Thursday, July 30, 2009
Monday, March 30, 2009
Personally and professionally I have experienced things I never dreamt I would ever experience. The lessons learnt over these last twelve months are numerous and priceless. The events that have unfolded in the financial markets, and by extension, the economy have been absolutely amazing. We witnessed volatility on a scale never before seen as the global economy came very close to imploding. The volatility has subsided somewhat, but it doesn’t mean we are out of the woods and it certainly doesn’t mean that the threat of a global financial meltdown has abated. I keep getting questions about what caused all this. That, I think, is a subject that has been adequately aired by now so I will not go into too much detail. In fact, I scarcely think there is anyone who has been paying at least scant attention who does not know about the collapse of the housing market (a subject I addressed in a previous article here) and the leveraged risks that were taken by some players in the financial sector who really should have known better.
The Genesis of the Crisis In 4 Stages
1) Briefly put, various debts such as mortgages, student loans etc were packaged by financial institutions and sold off as securities to just about anybody who would buy them for the attractive yield. In the case of mortgages (which is often cited as the real problem), both good loans (people who could afford to pay their mortgages and had good credit) were packaged with bad loans (so called subprime borrowers or people who were likely to default). When the actual debt holders started to default on their debt (like Jane Doe in my previous post) the instruments that were sold as investments became worthless.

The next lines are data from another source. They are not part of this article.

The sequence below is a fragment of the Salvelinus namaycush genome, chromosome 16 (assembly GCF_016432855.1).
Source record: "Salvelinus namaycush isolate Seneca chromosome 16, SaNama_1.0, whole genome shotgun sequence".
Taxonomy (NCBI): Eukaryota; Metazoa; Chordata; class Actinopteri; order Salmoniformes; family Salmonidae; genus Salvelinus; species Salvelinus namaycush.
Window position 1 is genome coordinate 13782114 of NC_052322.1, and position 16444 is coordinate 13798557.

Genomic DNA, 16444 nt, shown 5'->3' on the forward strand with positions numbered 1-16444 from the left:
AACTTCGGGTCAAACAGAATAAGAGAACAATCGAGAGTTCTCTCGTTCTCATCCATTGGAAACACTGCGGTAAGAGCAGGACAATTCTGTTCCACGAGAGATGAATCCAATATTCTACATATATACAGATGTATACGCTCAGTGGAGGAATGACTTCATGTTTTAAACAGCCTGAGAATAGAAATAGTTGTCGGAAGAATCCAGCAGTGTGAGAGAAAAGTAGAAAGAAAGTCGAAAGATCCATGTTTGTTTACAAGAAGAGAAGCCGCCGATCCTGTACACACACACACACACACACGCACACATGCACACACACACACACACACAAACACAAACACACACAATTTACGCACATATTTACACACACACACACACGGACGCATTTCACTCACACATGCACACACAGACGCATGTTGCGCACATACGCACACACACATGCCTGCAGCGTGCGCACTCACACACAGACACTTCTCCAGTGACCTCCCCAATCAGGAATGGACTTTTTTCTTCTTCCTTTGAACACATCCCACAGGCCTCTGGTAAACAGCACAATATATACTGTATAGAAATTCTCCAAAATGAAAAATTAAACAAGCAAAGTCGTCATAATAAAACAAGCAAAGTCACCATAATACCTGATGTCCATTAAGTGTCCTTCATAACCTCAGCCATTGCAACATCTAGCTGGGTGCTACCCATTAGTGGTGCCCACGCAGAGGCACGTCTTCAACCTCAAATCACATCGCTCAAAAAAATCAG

2) The problem was that these instruments were sold far and wide and ended up on the books of just about every major financial institution, pension fund, and municipality in the world. So when the defaults were triggered it cascaded and forced everyone holding them to take huge write downs on their assets. Think about this, if you bought bonds that were worth 10 million dollars (backed by the value of the houses and the homeowners promise to pay a mortgage) and the value of the houses fell, as they did, and the ability of the homeowners to pay the mortgage became severely impaired- then its obvious those bonds were no longer worth 10 million dollars right?
3) It gets even worse when you consider the fact that the institutions or entities who held these bonds, in many instances, borrowed huge sums of money using the bonds as collateral. So, naturally, when the bonds fell in value those loans were called in. Of course they were some companies (Bear Stearns (BSC) and Lehman Brothers (LEH): may they rest in peace) and many others that could not pay up and simply went out of business. This ripped through whatever remaining confidence there was in the global credit markets as no one was willing to lend to anyone when they didn’t know their level of exposure to these bonds.